MTM: As far as future releases, recordings or tours, what do you guys have planned?
RZ: I guess we’ll see where it takes us. 2015 should be a pretty big year. We’re trying to play some stuff out of state depending on the time and what we can do. We have a few things planned, but I don’t want to count our chickens before they hatch. We’ll have another EP out this year and hopefully a split.
You can catch Cloak play at Run With the Hunted’s farewell show on April 18th at the Nile Underground, 105 W. Main Street, Mesa.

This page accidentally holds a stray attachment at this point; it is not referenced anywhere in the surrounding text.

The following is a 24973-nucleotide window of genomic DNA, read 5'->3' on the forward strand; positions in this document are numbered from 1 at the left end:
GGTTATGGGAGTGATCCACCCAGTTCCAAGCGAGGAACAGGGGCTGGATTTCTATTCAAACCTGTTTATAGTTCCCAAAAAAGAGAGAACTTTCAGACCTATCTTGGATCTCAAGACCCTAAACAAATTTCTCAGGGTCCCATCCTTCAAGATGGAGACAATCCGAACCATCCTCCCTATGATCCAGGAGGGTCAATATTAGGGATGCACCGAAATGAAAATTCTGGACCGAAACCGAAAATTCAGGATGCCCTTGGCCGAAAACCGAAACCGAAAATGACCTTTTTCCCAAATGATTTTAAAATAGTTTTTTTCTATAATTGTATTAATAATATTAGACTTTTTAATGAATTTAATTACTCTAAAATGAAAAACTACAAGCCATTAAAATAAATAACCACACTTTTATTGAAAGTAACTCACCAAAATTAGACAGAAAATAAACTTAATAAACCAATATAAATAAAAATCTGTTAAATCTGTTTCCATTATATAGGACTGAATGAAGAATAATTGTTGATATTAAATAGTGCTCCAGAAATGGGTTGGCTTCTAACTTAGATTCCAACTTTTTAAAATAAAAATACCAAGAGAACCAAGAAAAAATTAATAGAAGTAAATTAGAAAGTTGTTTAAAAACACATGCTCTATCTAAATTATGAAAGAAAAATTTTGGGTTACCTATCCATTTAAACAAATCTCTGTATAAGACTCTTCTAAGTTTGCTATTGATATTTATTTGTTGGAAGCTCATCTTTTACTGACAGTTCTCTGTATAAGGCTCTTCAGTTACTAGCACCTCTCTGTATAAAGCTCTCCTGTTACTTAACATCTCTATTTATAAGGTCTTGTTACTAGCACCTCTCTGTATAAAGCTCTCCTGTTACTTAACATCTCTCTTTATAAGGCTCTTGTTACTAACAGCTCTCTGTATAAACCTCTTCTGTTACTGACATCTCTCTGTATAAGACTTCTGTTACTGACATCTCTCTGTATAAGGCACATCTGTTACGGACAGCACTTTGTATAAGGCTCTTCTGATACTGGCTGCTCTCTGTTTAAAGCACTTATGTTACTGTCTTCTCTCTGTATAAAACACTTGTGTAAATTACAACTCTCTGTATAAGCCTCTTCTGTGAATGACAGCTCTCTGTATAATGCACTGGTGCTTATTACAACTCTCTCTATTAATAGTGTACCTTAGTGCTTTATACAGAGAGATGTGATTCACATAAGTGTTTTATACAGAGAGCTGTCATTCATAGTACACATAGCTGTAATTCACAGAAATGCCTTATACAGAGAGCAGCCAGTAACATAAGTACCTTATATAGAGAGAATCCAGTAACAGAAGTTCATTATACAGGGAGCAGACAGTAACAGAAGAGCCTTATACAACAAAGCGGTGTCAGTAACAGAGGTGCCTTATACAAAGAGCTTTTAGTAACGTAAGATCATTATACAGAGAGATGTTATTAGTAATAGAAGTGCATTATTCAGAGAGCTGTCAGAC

MTM Exclusive: João Cerqueira When Jesus of Nazareth comes back to Earth — maybe for the third time, maybe not — he finds that not all of those known as his most dedicated followers see things from a similar point-of-view.
Four Festivals Fold In Favor Of Touring Mega-Spectacle Coachella, Sasquatch, Bonnaroo, And Austin City Limits Will Be Closing Up Shop As Of 2017 And Changing The Format Of American Music Festivals Forever.